I know that my public comments (“Listen to me, I did not have sexual relations with that woman”) and my silence about this matter gave a false impression (more fancy verbiage for lied) I misled people, (politically correct way to say lied) including my wife (you know, what’s her name) I deeply regret that. (I’m pissed she found out) I can only tell you (because you buy most of my bullshit) I was motivated by many factors. First my desire to protect myself from embarrassment of my own conduct. (I’m out of control) I was also very concerned about protecting my family. (the sympathy props)

The fact that these questions were being asked in a politically inspired lawsuit (those bastards want to bring your beloved president down) which has been dismissed, (if it wasn’t for my damn penis I’d be scott free) was a consideration, too. In addition, I had real and serious concerns about an independent counsel investigation that began with private business dealing (illegal land scams) 20 years ago (I was young and stupid give me some slack), dealings (crimes) I might add, about which an independent federal agency (this Ken Starr guy you’ll be seeing trying to impeach your beloved president) found no evidence of any wrongdoing (guy couldn’t find Godzilla in a corn field) by me or my wife over two years ago. (its been awhile, give it up)

The independent counsel investigation (I’m off the blow job/lie thing and on the attack – follow me now) moved on to my staff and friends (more suckers I bilked) then into my private life (you know, the kinky in the rent-free federal office) And now the investigation itself is under investigation (they’re bad too – two wrongs equal innocence, use your imagination, like, my father beat me so I have to rape you stuff – you’re catching on!) This has gone on too long (if it weren’t for cum stains it would still be rolling) cost too much (my fault) and hurt too many people. (my fault again)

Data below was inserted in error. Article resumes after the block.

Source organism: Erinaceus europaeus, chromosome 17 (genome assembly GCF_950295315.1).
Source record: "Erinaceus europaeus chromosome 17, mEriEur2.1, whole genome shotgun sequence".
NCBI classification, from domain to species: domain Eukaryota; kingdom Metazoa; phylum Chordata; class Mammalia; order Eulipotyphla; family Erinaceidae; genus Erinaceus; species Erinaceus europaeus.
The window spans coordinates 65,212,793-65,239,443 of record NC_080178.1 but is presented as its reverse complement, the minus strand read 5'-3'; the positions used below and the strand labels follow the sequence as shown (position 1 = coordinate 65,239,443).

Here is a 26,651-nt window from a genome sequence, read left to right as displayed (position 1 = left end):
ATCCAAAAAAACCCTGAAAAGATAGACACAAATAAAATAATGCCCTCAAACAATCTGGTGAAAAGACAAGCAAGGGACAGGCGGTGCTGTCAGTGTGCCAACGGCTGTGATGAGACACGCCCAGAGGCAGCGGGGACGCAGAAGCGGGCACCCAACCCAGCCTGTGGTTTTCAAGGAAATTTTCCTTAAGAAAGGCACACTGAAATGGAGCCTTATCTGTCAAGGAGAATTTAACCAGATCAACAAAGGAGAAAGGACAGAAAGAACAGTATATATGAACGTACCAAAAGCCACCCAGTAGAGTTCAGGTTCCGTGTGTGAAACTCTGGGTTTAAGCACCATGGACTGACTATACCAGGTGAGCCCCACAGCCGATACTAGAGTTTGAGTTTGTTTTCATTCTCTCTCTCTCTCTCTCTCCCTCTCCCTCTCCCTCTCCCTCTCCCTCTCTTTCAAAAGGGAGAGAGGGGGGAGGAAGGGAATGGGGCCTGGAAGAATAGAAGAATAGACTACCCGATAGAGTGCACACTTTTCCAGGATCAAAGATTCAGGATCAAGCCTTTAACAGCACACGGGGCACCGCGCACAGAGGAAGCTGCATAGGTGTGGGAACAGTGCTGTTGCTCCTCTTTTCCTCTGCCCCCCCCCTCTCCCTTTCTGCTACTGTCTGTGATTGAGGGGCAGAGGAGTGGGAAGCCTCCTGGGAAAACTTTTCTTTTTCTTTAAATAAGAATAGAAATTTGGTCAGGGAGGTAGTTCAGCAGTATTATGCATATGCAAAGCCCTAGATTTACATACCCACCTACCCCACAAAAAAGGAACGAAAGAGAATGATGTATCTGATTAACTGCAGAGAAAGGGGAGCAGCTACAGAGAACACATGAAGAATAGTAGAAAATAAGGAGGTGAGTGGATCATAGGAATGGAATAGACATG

Now, this matter is between me, the two people I love most – my wife and our daughter – and our God. (those two can’t impeach me and I’ve got to throw God in here somewhere, don’t I?) I must put it right, and I am prepared to do whatever it takes to do so. (I’ll be redefining that hyperbole later) Nothing is more important to me personally (are you getting my third grade attempt at telling you that I can handle this thing – there is no use in putting me on trial, I’ll handle this – me, the guy who lied) But it is private (get it?); and I intend to reclaim my family life for my family (redundant but slick) It’s nobody’s business but ours. (something I borrowed from Al Capone) Even presidents have private lives. (and cats have whiskers boys and girls)